A “gentleman, churchman, and man’s man,” the Arlington Heights Garden Club honored Gilbert Krohn with a Memorial Stone in 1971 placed in the ‘Welcome to Arlington Heights Garden’ on NW highway and Highland Avenue. Over time Northwest Highway grew to four lanes putting the Memorial Stone near the edge of the curb and 47 years managed to bury half the stone under ground. With the coordinated efforts of Ashley Karr, the Village Forestry Crew Chief, the Arlington Heights Garden Club and Dan Schoeneberg the Museum Administrator
the stone was lifted from where it was resting for 47 years and moved to a prominent place in the Museum garden.
We should all be blessed with Gil’s green thumb and landscaping talent! If you visited his home at 542 South Dunton, the Fuji dogs would have been guarding the bridge to the Japanese garden. Huge rocks and a waterfall added to the visual and auditory creation of that garden; in addition dwarfed evergreens and strange shaped trees were planted in the Japanese style. Visiting Gil’s garden would also allow you to see the detail in his pagoda-shaped garage! On the south end of the garden was a mass of color and fragrance from the rows of rose bushes each labeled with the name of the species. The roses were also a former test garden for the famous Jackson and Perkins rose breeders. The roses bloomed for a second time that summer before he died of a fatal heart attack in August 1969.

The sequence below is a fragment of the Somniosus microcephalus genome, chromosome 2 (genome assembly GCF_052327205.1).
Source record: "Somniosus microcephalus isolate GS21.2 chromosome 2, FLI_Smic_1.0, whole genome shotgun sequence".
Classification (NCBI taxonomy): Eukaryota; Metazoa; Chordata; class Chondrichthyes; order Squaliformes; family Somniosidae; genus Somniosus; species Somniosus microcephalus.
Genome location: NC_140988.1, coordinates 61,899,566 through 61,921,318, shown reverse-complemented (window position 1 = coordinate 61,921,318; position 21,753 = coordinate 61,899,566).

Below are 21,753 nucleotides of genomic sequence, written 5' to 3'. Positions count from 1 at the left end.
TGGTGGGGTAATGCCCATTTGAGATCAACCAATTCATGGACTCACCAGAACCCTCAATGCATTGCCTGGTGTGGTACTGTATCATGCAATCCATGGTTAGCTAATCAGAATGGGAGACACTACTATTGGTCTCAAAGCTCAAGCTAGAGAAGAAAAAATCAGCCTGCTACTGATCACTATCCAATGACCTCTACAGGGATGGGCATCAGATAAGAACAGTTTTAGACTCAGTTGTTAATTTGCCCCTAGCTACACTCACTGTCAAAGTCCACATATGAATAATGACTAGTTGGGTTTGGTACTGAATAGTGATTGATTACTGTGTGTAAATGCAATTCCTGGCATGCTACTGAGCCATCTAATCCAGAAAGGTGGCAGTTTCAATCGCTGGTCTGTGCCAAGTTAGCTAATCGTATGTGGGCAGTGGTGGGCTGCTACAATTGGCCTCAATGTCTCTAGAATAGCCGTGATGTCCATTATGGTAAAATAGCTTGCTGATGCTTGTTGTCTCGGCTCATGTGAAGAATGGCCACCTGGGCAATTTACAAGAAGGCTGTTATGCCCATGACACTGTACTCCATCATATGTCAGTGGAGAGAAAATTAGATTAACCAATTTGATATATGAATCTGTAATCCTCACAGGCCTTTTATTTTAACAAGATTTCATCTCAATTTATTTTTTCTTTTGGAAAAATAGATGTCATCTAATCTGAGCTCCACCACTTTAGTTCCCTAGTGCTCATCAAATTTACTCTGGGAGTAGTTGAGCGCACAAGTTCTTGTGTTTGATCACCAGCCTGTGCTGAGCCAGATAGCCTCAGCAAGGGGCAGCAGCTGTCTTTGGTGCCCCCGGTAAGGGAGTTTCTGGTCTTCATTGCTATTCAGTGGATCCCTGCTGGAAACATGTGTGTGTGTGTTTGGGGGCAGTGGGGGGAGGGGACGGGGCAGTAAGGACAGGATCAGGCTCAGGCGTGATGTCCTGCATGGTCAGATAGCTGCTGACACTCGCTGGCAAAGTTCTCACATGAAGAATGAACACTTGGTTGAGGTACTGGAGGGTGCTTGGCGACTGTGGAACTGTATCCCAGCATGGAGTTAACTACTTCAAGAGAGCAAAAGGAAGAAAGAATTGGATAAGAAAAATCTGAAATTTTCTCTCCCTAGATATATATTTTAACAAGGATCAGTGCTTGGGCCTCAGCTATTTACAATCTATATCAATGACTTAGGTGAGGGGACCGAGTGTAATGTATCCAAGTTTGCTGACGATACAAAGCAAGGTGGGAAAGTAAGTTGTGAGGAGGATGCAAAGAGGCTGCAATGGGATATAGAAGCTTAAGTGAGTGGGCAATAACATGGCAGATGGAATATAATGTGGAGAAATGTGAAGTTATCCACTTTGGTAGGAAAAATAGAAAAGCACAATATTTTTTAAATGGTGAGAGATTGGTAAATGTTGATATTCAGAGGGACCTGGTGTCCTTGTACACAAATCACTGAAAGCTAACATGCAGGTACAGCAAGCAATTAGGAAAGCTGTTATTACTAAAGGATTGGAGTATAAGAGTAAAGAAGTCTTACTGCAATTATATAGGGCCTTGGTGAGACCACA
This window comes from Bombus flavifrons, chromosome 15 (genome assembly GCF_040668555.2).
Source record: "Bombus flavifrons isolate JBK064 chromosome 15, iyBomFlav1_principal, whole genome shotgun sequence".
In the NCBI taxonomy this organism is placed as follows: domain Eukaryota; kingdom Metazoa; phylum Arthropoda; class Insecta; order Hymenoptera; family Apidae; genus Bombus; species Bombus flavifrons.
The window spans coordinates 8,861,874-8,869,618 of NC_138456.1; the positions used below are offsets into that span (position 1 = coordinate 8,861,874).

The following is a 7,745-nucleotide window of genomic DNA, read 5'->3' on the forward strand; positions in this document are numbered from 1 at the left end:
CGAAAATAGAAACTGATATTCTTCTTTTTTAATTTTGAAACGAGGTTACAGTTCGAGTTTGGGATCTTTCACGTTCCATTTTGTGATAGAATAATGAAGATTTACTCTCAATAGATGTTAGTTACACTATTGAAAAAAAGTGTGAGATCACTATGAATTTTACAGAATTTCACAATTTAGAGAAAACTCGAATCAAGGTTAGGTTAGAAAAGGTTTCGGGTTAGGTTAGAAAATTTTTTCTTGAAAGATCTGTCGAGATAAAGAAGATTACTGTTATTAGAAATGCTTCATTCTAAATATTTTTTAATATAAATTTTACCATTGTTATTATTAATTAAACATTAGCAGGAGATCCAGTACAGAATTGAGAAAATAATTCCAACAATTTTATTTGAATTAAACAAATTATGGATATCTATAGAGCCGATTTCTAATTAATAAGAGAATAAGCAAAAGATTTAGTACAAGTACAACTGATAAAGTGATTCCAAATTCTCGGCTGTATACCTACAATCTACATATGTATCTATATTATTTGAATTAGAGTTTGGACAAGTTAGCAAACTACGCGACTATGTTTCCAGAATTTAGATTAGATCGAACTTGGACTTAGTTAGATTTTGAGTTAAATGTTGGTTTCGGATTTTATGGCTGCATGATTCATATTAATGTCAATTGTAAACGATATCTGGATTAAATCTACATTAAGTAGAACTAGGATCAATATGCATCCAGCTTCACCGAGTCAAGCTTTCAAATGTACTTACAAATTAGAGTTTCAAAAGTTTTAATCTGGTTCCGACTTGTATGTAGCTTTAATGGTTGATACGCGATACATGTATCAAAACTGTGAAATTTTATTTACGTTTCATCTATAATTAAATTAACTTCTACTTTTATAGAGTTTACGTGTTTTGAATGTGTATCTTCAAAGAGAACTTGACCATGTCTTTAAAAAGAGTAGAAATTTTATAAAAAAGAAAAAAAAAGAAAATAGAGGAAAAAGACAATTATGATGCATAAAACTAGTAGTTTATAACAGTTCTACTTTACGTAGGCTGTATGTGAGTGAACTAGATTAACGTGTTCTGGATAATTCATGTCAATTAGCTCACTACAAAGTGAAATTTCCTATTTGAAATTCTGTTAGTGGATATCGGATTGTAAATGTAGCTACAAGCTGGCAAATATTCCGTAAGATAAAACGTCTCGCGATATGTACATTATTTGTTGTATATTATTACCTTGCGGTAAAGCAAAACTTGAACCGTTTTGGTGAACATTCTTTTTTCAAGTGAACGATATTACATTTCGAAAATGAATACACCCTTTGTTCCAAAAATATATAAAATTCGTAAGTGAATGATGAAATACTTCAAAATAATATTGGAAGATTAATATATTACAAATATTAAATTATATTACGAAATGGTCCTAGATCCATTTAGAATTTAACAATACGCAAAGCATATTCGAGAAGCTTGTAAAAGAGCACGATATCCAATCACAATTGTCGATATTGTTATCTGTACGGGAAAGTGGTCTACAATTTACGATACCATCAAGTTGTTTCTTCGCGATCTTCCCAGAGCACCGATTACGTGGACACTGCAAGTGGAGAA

Gil was a retired steel salesman for Babcock Wilcox Company of Beaver PA for 40 years before retiring in 1967. But he will always be remembered for his leadership on the AH Beautification Council which under his direction saw the first planting into the barren earth that lined the railroad tracks along Northwest Highway so the ‘roads that lead into Arlington Height should be beautiful’. His dream was to begin making Arlington Heights the kind of town where every block had a pleasant spot of beauty created through design and natural growth.
Gil worked with Carl Klehm on the design of the NW Highway plantings. One of the earliest AHGC projects on record was completed in 1961 with 25 members working with the Arlington Beautification Council to plant crown vetch on the hillside near the railroad tracks. As a founding member of the council Gil worked with the railroad and Village from 1964-66 to beautify land along the RR tracks which was filled with billboards and car dealerships.
Gil secured the agreement with railroad to beautify the ‘right of way’, received approval from the Village Board, persuaded the Railroad to remove railway ties, trees, level the grading, and remove telephone lines. Gil filled the land along the RR tracks with wild flowers and bushes.
Gil was an active member of the AHGC, the AH Beautification Council and had been president of both. St. Simon’s Episcopal Church benefited from his talents as he was in charge of the landscape planning. Gil will now always be remembered here in our Arlington Heights Historical Museum Garden. He was a man on a mission to beautify our town. Stop by the Museum and find the stone that honors one of Arlington Heights special citizens.